Despite the modern investment in the area, the jewel in the proverbial crown of the region is still Mount Snowdon. Designated as a national nature reserve, it provides a number routes to the summit, some relatively easy, some terrifying! The Llanberis Path still requires a decent level of fitness to complete, but is the easiest ascent to the top of the mountain, whilst the Crib Goch route is more of a knife-edge than a path. Only attempted by seasoned walkers and climbers, it is dangerous when attempted without proper equipment or in less than perfect weather conditions.
Mount Snowdon is of course, only one of many attractions set within the National Park. The park itself comprises areas such as Conwy, Anglesey, The Carneddau and the Glyderau Heartland.
Snowdon is great for a hike, with the dog
and even camping – although you’re not officially allowed to camp there – and if you do, make sure to take all your rubbish with you – please!
Conwy, is regarded as the gateway to Snowdonia and boasts an impressive and well preserved thirteenth-century castle and walls. It’s a wonderful place to visit for history buffs in particular, but has plenty to see and do, including an excellent beach and residential caravan park with an award winning restaurant – Aberconwy.
Plas Mawr is the “Great Hall”, which was built in the 16th Century and is described as the finest and most well preserved town house of the Elizabethan era to be found anywhere in the UK. Just as impressive;, are the reviews on tripadvisor, which have earned the attraction the elusive Certificate of Excellence.
The Isle of Anglesey is surrounded by dozens of spectacular beaches. A perfect destination for families, and adored by dogs (and their owners), there are many things to do on a visit to the isle. Regarded by many as one of the most beautiful beaches in the UK, Newborough Beach provides stunning views of the mountains of Snowdonia, you can walk the dog, go for a stroll or following one of the cycling or running routes in the area.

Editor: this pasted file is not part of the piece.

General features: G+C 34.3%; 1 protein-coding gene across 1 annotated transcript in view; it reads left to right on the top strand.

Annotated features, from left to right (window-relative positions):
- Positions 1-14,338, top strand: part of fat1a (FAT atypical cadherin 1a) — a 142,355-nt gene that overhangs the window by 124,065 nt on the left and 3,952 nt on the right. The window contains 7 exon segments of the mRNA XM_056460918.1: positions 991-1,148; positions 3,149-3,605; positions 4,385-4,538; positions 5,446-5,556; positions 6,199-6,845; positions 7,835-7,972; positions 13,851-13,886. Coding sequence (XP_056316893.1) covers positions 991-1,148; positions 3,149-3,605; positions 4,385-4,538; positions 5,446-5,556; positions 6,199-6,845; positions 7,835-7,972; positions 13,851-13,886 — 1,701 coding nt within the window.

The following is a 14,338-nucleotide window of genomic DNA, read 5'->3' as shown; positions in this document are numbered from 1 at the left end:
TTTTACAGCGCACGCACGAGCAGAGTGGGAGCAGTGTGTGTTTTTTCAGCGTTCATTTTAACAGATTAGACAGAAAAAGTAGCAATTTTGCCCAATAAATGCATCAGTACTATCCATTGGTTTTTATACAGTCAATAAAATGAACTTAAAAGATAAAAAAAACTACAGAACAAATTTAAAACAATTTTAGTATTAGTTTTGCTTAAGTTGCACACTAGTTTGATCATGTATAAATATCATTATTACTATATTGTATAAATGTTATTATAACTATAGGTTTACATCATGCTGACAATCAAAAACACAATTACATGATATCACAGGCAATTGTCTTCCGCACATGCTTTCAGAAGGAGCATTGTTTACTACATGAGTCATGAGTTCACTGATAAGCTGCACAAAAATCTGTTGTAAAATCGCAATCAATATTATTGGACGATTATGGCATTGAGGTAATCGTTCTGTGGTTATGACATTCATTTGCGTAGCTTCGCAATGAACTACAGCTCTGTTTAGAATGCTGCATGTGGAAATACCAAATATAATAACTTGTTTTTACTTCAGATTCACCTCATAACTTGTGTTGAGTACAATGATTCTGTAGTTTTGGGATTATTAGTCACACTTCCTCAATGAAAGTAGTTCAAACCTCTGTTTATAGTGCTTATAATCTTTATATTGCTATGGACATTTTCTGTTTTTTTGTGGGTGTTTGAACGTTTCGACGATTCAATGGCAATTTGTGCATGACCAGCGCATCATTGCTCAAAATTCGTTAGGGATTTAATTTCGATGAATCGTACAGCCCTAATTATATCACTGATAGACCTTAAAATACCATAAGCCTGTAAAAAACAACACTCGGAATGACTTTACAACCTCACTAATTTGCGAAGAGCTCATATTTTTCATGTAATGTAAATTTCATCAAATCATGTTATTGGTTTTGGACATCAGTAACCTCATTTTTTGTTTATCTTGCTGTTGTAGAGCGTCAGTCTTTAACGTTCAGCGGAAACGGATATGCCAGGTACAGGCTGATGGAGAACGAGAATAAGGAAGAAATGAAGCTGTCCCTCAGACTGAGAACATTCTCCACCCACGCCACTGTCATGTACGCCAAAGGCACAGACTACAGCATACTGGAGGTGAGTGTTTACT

Other famous attractions of Anglesey include Plas Cadnant Hidden Gardens and the South Stack Cliffs RSPB Reserve. There are dozens of other attractions, including the engineering marvels that are the bridges leading across to the isle. It is a favourite destination for sea fishermen, golfers, ramblers and dog-lovers. The Anglesey Coastal Path is a 124 mile footpath which, as you would imagine, follows the coastline of the isle (except for the bits by the Plas Newydd Estate and the estuary of the Afon Alaw.
Also worth a visit on the island – is Barclodiad y Gawres, which is a Neolithic (very old) burial chamber located near the south coast of the island. It can be found in the village of Rhosneigr
If you like an ancient relic, then Bryn Celli Ddu is also worth visiting.
Beaumaris is also a great place to visit on the island. The name means ‘Beautiful Marsh’ in Norman-French. The castle was built at the end of the 13th century by Edward the first.
North Wales is dotted with hidden treasures that are not particularly well publicised. If you love history then be sure to visit St Winefride’s Well in Holywell, Flintshire – a site visited by pilgrims since the 7th Century.
There are dozens of other places to visit in Anglesey (please don’t just visit Benllech like the rest of the Range Rover yuppies with iPad kids). Llynnon Mill for example, an 18th century mill, Pant-y-saer – another chambered tomb, and Penmon Point to name just a few!
To get up there – park in Caergrwle car park. Walk out of the exit (on the right as you enter), then turn left.
You can follow your nose and head straight up the street right in front of you, and there is a small stile you jump over – this way is VERY overgrown, but bloody awesome.
Alternatively you can come out of the car park, turn left and then turn left again and follow that road all the way up into what appears to be a cul-de-sac of houses. However, on the top right, there is a path you can follow, and turn left off of about 100m of the way up.
Finally, if coming from Wrexham towards mold on the Mold Road. Turn left by the traffic lights in abermorddu.